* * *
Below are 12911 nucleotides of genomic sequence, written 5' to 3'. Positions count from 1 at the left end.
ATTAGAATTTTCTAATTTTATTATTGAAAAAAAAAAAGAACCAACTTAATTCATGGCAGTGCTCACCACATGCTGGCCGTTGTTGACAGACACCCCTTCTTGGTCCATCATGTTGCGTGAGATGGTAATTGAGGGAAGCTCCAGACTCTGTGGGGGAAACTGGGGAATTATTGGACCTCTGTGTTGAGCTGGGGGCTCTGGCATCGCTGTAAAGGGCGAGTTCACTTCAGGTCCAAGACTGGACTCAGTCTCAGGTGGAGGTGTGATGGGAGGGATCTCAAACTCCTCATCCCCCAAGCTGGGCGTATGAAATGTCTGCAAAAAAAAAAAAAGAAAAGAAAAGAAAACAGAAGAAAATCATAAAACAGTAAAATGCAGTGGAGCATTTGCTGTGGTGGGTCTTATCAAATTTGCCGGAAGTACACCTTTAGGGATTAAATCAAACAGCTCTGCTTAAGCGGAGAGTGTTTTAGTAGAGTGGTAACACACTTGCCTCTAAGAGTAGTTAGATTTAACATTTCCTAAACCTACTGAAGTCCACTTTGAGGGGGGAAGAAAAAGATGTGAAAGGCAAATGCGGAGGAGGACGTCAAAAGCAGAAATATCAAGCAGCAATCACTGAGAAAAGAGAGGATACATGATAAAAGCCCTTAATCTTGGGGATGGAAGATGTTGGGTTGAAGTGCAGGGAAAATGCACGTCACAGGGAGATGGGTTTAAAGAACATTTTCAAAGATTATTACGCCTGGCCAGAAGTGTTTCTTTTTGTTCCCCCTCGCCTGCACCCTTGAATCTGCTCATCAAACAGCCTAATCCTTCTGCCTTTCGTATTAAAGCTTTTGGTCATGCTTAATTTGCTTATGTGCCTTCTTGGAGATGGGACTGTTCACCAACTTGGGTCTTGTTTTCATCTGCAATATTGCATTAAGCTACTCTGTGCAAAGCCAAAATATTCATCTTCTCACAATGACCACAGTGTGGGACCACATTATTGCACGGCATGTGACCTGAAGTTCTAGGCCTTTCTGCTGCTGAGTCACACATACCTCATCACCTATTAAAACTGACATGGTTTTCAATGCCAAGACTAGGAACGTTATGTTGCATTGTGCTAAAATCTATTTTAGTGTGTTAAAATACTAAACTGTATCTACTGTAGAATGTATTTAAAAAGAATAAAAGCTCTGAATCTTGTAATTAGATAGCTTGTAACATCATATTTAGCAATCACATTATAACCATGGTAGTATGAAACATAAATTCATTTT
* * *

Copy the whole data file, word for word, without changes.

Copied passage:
Below are 12911 nucleotides of genomic sequence, written 5' to 3'. Positions count from 1 at the left end.
ATTAGAATTTTCTAATTTTATTATTGAAAAAAAAAAAGAACCAACTTAATTCATGGCAGTGCTCACCACATGCTGGCCGTTGTTGACAGACACCCCTTCTTGGTCCATCATGTTGCGTGAGATGGTAATTGAGGGAAGCTCCAGACTCTGTGGGGGAAACTGGGGAATTATTGGACCTCTGTGTTGAGCTGGGGGCTCTGGCATCGCTGTAAAGGGCGAGTTCACTTCAGGTCCAAGACTGGACTCAGTCTCAGGTGGAGGTGTGATGGGAGGGATCTCAAACTCCTCATCCCCCAAGCTGGGCGTATGAAATGTCTGCAAAAAAAAAAAAAGAAAAGAAAAGAAAACAGAAGAAAATCATAAAACAGTAAAATGCAGTGGAGCATTTGCTGTGGTGGGTCTTATCAAATTTGCCGGAAGTACACCTTTAGGGATTAAATCAAACAGCTCTGCTTAAGCGGAGAGTGTTTTAGTAGAGTGGTAACACACTTGCCTCTAAGAGTAGTTAGATTTAACATTTCCTAAACCTACTGAAGTCCACTTTGAGGGGGGAAGAAAAAGATGTGAAAGGCAAATGCGGAGGAGGACGTCAAAAGCAGAAATATCAAGCAGCAATCACTGAGAAAAGAGAGGATACATGATAAAAGCCCTTAATCTTGGGGATGGAAGATGTTGGGTTGAAGTGCAGGGAAAATGCACGTCACAGGGAGATGGGTTTAAAGAACATTTTCAAAGATTATTACGCCTGGCCAGAAGTGTTTCTTTTTGTTCCCCCTCGCCTGCACCCTTGAATCTGCTCATCAAACAGCCTAATCCTTCTGCCTTTCGTATTAAAGCTTTTGGTCATGCTTAATTTGCTTATGTGCCTTCTTGGAGATGGGACTGTTCACCAACTTGGGTCTTGTTTTCATCTGCAATATTGCATTAAGCTACTCTGTGCAAAGCCAAAATATTCATCTTCTCACAATGACCACAGTGTGGGACCACATTATTGCACGGCATGTGACCTGAAGTTCTAGGCCTTTCTGCTGCTGAGTCACACATACCTCATCACCTATTAAAACTGACATGGTTTTCAATGCCAAGACTAGGAACGTTATGTTGCATTGTGCTAAAATCTATTTTAGTGTGTTAAAATACTAAACTGTATCTACTGTAGAATGTATTTAAAAAGAATAAAAGCTCTGAATCTTGTAATTAGATAGCTTGTAACATCATATTTAGCAATCACATTATAACCATGGTAGTATGAAACATAAATTCATTTT